Central Bankers now want governments to spend more and thereby increase their deficits and their nations’ debts in order to stimulate economies around the world. At least they may finally be recognizing their own failure to manage the Panic of 2008 and the Panic’s ongoing aftermath.
Unfortunately, they choose not to recognize their own role, and that of governments, in worsening the Panic and prolonging the Panic’s recovery. They ignore the difference, for instance, between the American Depression of 1920-21, which benefitted from a decided lack of government intervention, either by a Central Bank or by Government, and the American Great Depression, which was potentiated by a Central Bank’s screwed up behavior at the Depression’s outset and heavily extended by Government intervention in the middle of it.
Fed officials and counterparts in other central banks have already forced down interest rates and launched multiple rounds of asset purchases to spur an economic expansion. Many say it’s past time for fiscal policy to step in and take advantage of low rates to funnel money into infrastructure and other projects.
Never mind that those low interest rates are artificial, and when they rise again, the added debt, together with existing debt, will become ruinously expensive even to keep current, much less actually to pay down.
Never mind that
[a]ging populations in developed countries are burdening public-pension programs and sparking fears that tomorrow’s labor force will be too small to pay off today’s debts.
That’s no idle fear. Developed countries’ fertility rates generally are well below even replacement rates, which would simply maintain today’s worker-to-retiree ratio shortfall, not improve the ratio to economically sound levels. The sole exceptions are the US, with a slightly below break-even ratio that’s covered by immigration (and could be better covered with immigration reform), and France, with a slightly above break-even ratio. Government pension programs, whether for government work forces or public programs like our Social Security and Medicare programs (and the States’ Medicaid programs) are at considerable risk, not least because of that ratio.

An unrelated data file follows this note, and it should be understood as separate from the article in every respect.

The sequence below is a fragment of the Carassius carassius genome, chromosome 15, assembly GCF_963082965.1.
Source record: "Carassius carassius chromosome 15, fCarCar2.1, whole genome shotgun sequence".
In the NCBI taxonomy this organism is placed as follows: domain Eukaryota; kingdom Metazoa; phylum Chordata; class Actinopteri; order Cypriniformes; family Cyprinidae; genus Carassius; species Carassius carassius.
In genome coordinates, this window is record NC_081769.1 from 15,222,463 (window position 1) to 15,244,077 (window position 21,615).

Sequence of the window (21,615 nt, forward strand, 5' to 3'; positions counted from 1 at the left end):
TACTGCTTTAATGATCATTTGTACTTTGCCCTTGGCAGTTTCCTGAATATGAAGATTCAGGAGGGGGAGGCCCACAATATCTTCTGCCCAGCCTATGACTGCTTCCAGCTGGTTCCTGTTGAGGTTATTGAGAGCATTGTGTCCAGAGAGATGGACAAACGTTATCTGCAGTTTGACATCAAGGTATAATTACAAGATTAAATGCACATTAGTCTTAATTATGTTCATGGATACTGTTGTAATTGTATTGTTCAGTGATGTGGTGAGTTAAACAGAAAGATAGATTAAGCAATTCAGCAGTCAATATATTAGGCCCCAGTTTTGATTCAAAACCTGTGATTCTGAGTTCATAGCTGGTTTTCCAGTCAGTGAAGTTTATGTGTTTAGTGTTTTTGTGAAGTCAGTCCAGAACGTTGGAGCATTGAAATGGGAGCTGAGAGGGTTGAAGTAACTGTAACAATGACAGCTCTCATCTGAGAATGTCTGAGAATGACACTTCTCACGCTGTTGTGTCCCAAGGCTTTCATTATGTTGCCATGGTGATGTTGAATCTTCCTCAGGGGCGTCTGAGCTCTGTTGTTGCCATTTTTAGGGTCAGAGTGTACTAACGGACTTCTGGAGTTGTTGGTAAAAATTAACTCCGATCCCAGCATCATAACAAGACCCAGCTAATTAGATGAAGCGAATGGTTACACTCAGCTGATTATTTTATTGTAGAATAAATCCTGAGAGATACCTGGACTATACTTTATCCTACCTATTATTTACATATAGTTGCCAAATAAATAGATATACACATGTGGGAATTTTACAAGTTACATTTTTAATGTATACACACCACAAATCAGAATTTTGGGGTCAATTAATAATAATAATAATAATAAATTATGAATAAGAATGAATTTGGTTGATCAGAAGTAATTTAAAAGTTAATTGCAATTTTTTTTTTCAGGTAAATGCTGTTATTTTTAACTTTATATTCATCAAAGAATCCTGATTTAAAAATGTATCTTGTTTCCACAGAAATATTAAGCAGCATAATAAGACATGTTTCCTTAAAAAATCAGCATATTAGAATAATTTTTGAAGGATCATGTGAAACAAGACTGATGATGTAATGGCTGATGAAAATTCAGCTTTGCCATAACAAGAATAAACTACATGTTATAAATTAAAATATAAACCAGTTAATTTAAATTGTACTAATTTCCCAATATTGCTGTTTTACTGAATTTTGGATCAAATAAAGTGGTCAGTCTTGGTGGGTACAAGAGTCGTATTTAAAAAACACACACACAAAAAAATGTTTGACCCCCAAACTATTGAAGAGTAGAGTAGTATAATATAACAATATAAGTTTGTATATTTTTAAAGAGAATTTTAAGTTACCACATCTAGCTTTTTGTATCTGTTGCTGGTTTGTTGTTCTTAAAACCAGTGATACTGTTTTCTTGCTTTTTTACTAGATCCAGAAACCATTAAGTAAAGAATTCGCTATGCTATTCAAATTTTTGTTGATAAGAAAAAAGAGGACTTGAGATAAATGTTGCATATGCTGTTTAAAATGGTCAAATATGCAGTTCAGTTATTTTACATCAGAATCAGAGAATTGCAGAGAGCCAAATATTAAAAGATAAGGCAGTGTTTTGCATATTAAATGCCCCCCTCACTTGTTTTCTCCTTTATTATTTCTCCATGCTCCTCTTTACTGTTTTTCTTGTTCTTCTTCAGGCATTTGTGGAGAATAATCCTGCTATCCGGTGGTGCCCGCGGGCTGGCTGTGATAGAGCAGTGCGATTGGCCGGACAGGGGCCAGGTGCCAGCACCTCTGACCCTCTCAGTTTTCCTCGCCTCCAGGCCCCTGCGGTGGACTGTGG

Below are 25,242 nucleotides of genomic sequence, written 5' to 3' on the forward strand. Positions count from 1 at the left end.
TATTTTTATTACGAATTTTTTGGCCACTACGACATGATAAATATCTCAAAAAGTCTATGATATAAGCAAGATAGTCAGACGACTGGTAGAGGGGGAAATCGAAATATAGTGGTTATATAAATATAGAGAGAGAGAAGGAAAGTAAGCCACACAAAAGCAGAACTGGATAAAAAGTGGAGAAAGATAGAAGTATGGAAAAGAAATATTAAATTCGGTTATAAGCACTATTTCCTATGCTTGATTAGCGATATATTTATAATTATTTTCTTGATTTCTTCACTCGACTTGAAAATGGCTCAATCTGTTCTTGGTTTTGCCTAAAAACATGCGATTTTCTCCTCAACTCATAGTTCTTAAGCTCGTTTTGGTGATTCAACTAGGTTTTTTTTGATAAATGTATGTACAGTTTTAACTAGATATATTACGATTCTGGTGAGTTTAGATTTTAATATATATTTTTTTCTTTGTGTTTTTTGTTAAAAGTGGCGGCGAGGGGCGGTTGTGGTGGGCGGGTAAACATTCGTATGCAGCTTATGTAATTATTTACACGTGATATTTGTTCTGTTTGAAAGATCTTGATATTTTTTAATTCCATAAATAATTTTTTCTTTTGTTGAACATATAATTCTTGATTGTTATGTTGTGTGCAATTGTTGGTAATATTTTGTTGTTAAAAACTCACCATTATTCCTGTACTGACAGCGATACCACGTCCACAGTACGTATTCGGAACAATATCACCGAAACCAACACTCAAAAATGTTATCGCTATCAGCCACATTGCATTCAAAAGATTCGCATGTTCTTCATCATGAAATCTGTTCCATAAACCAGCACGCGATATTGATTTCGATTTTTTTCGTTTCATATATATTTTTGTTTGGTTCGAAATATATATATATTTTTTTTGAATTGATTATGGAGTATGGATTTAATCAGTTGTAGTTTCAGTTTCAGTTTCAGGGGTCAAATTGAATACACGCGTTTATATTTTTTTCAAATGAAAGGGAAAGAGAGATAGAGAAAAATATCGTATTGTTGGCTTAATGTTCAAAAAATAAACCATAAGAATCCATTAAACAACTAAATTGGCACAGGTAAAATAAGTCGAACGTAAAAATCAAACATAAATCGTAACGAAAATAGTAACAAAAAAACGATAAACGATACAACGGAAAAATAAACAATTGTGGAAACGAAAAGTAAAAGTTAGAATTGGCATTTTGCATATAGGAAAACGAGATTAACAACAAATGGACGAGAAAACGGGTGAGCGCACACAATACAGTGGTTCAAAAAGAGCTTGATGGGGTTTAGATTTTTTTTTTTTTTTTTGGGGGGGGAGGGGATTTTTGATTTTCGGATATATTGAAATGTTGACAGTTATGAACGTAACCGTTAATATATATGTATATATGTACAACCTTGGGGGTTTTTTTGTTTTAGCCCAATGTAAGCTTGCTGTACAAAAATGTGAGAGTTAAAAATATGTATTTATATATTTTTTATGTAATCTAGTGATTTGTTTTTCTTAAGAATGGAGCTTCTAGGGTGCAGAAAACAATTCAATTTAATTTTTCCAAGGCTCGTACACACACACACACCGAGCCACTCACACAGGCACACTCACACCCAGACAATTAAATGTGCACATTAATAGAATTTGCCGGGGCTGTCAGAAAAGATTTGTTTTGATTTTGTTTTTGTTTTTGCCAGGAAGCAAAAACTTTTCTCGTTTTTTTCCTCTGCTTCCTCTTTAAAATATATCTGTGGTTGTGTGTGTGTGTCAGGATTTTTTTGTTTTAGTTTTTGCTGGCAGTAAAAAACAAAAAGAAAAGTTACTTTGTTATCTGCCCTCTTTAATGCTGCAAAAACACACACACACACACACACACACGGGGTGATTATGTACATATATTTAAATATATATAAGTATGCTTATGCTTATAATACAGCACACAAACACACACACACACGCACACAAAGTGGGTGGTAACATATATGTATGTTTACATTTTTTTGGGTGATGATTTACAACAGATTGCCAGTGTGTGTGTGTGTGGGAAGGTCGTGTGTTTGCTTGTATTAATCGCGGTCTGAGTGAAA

Andrew Biggs, of the American Enterprise Institute, is on the right track:
…rising government debt will crowd out private investment, making less money available for businesses to invest.
On the other hand, folks like Doug Elmendorf, late of the CBO, and Louise Sheiner, of the Brookings Institution, are dead wrong. They think that
ultralow interest rates should tip the scales in favor of more government borrowing and investment.
No. These pseudo-Keynesian deficit spending policies—at any interest rate—are just excuses to keep expanding Government. Aside from the interest on government debt—which will rise as surely as the sun—crowding out private spending (in favor of growing Government) by driving up the cost of money, including private borrowing for private economy investments; Government spending generally crowds out private spending (in favor of growing Government) by driving up the cost of goods and services and by competing for and absorbing resources that should be left to the private economy’s more efficient use.